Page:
That is why we work with the artists together as a team, and thus are currently hosting around two events a month. That means an ever-changing program from bigger exhibitions to film screenings, small concerts, performances, ballet, theater, releases, and workshops. We were astonished by how quickly people became aware of us. Not only people from Stuttgart, but also from other cities, students as well as more established artists and non-academics. The surprising thing is that the audience changes a lot with each event, which is very enriching for us and for them because we do not see art as a private party, but as a social and critical energy that grows with each participant.
As LOTTE is a non-commercial project, we work mostly for free with great commitment and effort. In so doing, we put ourselves in a precarious situation. However, we know that we are gaining cultural capital: experience with ideas, artists, people, and structures. And less money also means fewer rules: We do not have any restrictions in terms of the content. Aside from this, we are trying to connect with the institutions of the city as they define quite a large cultural scene, which is important for us to get to know. Right from the very beginning, we started to cooperate with established institutions in Stuttgart. This cooperation has the potential for us to gain a certain standing and extend our sphere of influence, and allows a more direct connection to the city.
It is tricky to approach the institutions, the administration, or the apparatus of a city and still keep a peer-to-peer mentality and independence. Our role is sometimes a hybrid of subculture and municipal institutions, an in-between. I still ask myself how institutionalized you have to become to create a structure that works whilst staying self-regulated, critical, and spontaneous, to work in a frame but with content you are really interested in. We realized quickly that things in this city do not work as impulsively as we had imagined and had to professionalize ourselves quickly. However, naivety has been and still is one of the most important things to work with.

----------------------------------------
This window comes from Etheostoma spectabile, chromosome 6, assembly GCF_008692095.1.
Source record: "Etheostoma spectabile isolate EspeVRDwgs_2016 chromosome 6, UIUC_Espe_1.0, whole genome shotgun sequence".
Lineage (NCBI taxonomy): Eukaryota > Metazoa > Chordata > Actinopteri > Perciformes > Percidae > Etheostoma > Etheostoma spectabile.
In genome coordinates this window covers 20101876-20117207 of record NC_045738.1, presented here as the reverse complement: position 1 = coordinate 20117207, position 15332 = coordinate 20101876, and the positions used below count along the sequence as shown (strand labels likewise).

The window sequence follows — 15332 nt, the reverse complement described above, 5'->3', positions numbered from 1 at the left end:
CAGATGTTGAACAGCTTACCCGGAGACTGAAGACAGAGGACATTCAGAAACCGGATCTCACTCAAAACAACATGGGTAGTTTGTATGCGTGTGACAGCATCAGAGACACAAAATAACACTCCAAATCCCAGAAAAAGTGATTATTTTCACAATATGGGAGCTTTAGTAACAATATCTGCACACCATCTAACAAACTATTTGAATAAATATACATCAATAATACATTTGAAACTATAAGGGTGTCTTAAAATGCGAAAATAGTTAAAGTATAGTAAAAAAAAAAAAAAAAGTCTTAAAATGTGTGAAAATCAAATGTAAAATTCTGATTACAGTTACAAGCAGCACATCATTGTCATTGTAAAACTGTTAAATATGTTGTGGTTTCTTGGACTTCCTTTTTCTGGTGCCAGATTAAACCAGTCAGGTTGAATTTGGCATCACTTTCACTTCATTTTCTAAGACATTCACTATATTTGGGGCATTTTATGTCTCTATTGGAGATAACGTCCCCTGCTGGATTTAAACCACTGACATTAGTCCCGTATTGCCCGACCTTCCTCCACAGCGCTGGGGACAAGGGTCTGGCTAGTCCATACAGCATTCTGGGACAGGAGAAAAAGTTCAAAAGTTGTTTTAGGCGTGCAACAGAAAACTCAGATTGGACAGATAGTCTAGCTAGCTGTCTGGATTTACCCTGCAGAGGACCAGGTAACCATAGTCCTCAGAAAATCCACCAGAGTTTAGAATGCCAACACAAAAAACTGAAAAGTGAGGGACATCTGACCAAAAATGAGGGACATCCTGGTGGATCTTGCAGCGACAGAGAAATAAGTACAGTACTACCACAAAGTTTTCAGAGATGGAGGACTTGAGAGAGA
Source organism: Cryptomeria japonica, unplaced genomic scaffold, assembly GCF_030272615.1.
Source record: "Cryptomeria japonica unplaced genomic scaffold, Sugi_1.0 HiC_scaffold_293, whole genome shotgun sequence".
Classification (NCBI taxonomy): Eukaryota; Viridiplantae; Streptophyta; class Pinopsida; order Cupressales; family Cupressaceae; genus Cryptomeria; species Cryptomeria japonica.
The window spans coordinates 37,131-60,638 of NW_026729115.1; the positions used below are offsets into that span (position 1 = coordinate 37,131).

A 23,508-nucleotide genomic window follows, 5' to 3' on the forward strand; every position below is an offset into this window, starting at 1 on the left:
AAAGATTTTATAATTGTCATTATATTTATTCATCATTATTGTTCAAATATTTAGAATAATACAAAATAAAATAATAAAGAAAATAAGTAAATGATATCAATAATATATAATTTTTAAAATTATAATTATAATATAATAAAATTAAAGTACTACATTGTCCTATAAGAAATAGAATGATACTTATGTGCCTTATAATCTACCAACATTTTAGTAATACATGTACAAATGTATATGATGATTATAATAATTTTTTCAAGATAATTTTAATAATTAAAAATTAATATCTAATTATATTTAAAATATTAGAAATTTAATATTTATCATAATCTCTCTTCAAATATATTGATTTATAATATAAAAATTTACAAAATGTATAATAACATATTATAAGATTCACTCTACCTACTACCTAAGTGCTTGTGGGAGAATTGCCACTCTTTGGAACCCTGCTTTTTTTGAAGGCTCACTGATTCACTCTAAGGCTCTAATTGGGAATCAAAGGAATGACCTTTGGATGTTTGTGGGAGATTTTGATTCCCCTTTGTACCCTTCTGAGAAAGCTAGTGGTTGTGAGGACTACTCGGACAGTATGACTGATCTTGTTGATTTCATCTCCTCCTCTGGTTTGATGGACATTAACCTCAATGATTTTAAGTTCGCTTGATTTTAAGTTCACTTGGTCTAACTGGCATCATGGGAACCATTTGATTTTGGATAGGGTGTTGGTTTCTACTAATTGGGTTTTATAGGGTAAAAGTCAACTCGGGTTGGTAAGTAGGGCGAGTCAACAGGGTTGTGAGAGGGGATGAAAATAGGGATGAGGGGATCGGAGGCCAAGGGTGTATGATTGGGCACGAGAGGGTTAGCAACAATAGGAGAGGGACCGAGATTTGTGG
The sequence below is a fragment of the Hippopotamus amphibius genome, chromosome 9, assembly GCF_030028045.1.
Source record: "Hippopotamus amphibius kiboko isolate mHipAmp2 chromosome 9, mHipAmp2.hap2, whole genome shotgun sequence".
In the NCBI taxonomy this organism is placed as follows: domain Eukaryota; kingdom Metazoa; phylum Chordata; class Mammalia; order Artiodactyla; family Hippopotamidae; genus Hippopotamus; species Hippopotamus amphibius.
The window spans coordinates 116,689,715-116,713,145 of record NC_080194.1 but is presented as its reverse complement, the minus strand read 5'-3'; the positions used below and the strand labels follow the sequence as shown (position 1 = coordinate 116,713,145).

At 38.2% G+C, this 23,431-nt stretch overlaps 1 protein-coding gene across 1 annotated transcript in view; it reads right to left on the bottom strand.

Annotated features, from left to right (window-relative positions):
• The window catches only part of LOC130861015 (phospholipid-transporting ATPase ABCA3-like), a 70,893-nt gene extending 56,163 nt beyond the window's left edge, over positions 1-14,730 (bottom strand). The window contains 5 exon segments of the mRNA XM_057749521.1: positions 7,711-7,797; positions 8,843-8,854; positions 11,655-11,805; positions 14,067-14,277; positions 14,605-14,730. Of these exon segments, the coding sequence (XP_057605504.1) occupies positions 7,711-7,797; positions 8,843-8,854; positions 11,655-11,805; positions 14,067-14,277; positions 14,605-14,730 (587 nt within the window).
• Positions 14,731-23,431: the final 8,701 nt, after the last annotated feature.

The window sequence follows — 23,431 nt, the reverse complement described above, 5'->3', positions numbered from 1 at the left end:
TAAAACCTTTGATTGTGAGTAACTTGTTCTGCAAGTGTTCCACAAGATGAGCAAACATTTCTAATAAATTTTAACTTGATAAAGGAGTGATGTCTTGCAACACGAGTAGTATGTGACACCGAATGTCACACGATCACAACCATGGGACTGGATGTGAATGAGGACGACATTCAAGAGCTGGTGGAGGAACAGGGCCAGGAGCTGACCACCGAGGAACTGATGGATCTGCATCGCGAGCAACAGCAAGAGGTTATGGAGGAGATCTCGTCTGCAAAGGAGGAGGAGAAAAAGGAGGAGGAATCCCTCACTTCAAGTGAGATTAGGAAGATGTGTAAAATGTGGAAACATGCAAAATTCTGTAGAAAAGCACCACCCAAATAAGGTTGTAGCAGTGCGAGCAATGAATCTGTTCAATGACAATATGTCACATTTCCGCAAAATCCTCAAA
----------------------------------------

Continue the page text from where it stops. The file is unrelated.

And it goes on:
We did not know how much this space – for experiments, for honest interest, for time, for exchange, for independence – was and still is needed.
It took us a while to realize that what we are doing is quite political as our space is a statement to and for the city which creates room for processes, for creative input. In Stuttgart in particular – where private investors are increasing and city planning is shaped by the economy – I see our work as deeply political. With a change of atmosphere in the way we approach our city, together with the spaces in Stuttgart such as the former artist-run space Expeditionsraum or Hermes und der Pfau and projects such as the former Atzenbergareal or Waggons (now contain’t), we are accompanying an important group of people in an important time. A community is growing that is very important for young Stuttgarters. We did not know how much this space – for experiments, for honest interest, for time, for exchange, for independence – was and still is needed. This proves to me that such a process – and by that I mean becoming a participant in your own city – needs to be employed as a method by the inhabitants of a city. We have to appropriate urban space ourselves, structure it, use it, form it. Public space is something we have to take care of by ourselves.
LOTTE – Land of the Temporary Eternity is located next to the U-Bahn station Staatsgalerie in central Stuttgart. The room is run by Erik Sturm, Paula Kohlmann, Louis Kohlmann, Lukas Oberem, Hien Mai, Christina Wüseke, and Regina Fasshauer. For further information, events, and opening times, please visit the website: